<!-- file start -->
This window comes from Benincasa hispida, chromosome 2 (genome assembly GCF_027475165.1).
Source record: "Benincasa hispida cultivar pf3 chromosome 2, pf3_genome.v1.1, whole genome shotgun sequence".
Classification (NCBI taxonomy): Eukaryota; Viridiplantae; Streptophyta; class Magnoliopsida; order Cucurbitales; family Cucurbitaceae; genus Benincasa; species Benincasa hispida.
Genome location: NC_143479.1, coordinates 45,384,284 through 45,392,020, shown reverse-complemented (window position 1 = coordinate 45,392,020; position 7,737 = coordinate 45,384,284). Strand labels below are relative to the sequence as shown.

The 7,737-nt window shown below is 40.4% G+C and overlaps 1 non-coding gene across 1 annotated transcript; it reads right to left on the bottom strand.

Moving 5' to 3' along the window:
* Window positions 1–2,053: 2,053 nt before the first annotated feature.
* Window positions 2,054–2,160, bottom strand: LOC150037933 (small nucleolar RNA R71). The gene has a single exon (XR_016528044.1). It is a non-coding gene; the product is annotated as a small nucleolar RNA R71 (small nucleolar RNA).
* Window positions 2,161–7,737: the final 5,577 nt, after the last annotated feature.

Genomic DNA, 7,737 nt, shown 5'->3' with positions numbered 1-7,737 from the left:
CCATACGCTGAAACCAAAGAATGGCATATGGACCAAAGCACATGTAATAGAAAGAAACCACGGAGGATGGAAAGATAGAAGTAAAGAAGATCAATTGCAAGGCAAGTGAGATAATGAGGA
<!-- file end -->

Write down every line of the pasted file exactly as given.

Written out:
This window comes from Benincasa hispida, chromosome 2 (genome assembly GCF_027475165.1).
Source record: "Benincasa hispida cultivar pf3 chromosome 2, pf3_genome.v1.1, whole genome shotgun sequence".
Classification (NCBI taxonomy): Eukaryota; Viridiplantae; Streptophyta; class Magnoliopsida; order Cucurbitales; family Cucurbitaceae; genus Benincasa; species Benincasa hispida.
Genome location: NC_143479.1, coordinates 45,384,284 through 45,392,020, shown reverse-complemented (window position 1 = coordinate 45,392,020; position 7,737 = coordinate 45,384,284). Strand labels below are relative to the sequence as shown.

The 7,737-nt window shown below is 40.4% G+C and overlaps 1 non-coding gene across 1 annotated transcript; it reads right to left on the bottom strand.

Moving 5' to 3' along the window:
* Window positions 1–2,053: 2,053 nt before the first annotated feature.
* Window positions 2,054–2,160, bottom strand: LOC150037933 (small nucleolar RNA R71). The gene has a single exon (XR_016528044.1). It is a non-coding gene; the product is annotated as a small nucleolar RNA R71 (small nucleolar RNA).
* Window positions 2,161–7,737: the final 5,577 nt, after the last annotated feature.

Genomic DNA, 7,737 nt, shown 5'->3' with positions numbered 1-7,737 from the left:
CCATACGCTGAAACCAAAGAATGGCATATGGACCAAAGCACATGTAATAGAAAGAAACCACGGAGGATGGAAAGATAGAAGTAAAGAAGATCAATTGCAAGGCAAGTGAGATAATGAGGA